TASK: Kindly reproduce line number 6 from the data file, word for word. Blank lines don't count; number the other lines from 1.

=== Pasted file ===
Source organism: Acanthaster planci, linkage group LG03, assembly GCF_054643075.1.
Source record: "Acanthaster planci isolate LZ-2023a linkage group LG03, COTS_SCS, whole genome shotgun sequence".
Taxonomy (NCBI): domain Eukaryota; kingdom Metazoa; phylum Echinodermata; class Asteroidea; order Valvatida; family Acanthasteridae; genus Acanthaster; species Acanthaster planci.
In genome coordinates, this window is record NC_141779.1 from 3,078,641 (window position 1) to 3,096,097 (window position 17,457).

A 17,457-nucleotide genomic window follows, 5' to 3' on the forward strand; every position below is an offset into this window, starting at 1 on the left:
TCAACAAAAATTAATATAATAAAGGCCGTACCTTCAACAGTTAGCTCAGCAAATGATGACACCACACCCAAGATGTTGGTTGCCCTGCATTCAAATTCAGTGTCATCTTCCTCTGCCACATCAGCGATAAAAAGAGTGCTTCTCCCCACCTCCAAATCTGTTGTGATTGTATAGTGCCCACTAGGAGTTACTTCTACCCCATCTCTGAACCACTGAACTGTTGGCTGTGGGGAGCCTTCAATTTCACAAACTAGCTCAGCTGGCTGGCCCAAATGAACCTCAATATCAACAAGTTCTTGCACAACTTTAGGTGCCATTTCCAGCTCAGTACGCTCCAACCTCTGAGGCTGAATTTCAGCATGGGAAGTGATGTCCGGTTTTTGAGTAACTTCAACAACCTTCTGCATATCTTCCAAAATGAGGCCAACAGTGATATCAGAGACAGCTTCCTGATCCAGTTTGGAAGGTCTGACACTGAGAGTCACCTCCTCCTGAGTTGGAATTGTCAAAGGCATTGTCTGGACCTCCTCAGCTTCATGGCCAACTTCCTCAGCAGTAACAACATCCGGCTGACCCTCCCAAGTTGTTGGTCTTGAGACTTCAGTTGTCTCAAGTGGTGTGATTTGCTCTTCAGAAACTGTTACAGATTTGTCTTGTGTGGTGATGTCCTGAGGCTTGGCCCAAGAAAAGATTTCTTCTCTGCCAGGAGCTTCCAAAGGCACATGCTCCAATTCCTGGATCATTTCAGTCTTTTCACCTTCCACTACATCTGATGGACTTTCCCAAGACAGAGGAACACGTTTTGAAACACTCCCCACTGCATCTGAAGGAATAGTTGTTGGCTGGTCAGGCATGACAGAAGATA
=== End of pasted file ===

TCAACAAAAATTAATATAATAAAGGCCGTACCTTCAACAGTTAGCTCAGCAAATGATGACACCACACCCAAGATGTTGGTTGCCCTGCATTCAAATTCAGTGTCATCTTCCTCTGCCACATCAGCGATAAAAAGAGTGCTTCTCCCCACCTCCAAATCTGTTGTGATTGTATAGTGCCCACTAGGAGTTACTTCTACCCCATCTCTGAACCACTGAACTGTTGGCTGTGGGGAGCCTTCAATTTCACAAACTAGCTCAGCTGGCTGGCCCAAATGAACCTCAATATCAACAAGTTCTTGCACAACTTTAGGTGCCATTTCCAGCTCAGTACGCTCCAACCTCTGAGGCTGAATTTCAGCATGGGAAGTGATGTCCGGTTTTTGAGTAACTTCAACAACCTTCTGCATATCTTCCAAAATGAGGCCAACAGTGATATCAGAGACAGCTTCCTGATCCAGTTTGGAAGGTCTGACACTGAGAGTCACCTCCTCCTGAGTTGGAATTGTCAAAGGCATTGTCTGGACCTCCTCAGCTTCATGGCCAACTTCCTCAGCAGTAACAACATCCGGCTGACCCTCCCAAGTTGTTGGTCTTGAGACTTCAGTTGTCTCAAGTGGTGTGATTTGCTCTTCAGAAACTGTTACAGATTTGTCTTGTGTGGTGATGTCCTGAGGCTTGGCCCAAGAAAAGATTTCTTCTCTGCCAGGAGCTTCCAAAGGCACATGCTCCAATTCCTGGATCATTTCAGTCTTTTCACCTTCCACTACATCTGATGGACTTTCCCAAGACAGAGGAACACGTTTTGAAACACTCCCCACTGCATCTGAAGGAATAGTTGTTGGCTGGTCAGGCATGACAGAAGATA